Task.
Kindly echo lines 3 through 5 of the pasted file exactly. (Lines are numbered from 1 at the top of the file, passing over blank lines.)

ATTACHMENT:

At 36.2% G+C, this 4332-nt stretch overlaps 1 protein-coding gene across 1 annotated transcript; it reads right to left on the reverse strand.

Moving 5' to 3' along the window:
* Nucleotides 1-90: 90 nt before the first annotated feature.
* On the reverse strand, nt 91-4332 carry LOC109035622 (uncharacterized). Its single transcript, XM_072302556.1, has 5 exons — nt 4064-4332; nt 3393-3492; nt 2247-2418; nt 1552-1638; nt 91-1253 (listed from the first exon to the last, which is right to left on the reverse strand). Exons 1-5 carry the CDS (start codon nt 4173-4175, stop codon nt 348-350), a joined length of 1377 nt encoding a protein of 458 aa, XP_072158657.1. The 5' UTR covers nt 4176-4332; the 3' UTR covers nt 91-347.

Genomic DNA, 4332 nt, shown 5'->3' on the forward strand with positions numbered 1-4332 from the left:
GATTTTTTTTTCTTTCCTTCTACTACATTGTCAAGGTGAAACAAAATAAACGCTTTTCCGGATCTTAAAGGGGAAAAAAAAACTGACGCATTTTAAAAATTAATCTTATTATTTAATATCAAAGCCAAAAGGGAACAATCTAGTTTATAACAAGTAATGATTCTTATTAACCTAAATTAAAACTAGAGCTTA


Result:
* Nucleotides 1-90: 90 nt before the first annotated feature.
* On the reverse strand, nt 91-4332 carry LOC109035622 (uncharacterized). Its single transcript, XM_072302556.1, has 5 exons — nt 4064-4332; nt 3393-3492; nt 2247-2418; nt 1552-1638; nt 91-1253 (listed from the first exon to the last, which is right to left on the reverse strand). Exons 1-5 carry the CDS (start codon nt 4173-4175, stop codon nt 348-350), a joined length of 1377 nt encoding a protein of 458 aa, XP_072158657.1. The 5' UTR covers nt 4176-4332; the 3' UTR covers nt 91-347.

Genomic DNA, 4332 nt, shown 5'->3' on the forward strand with positions numbered 1-4332 from the left: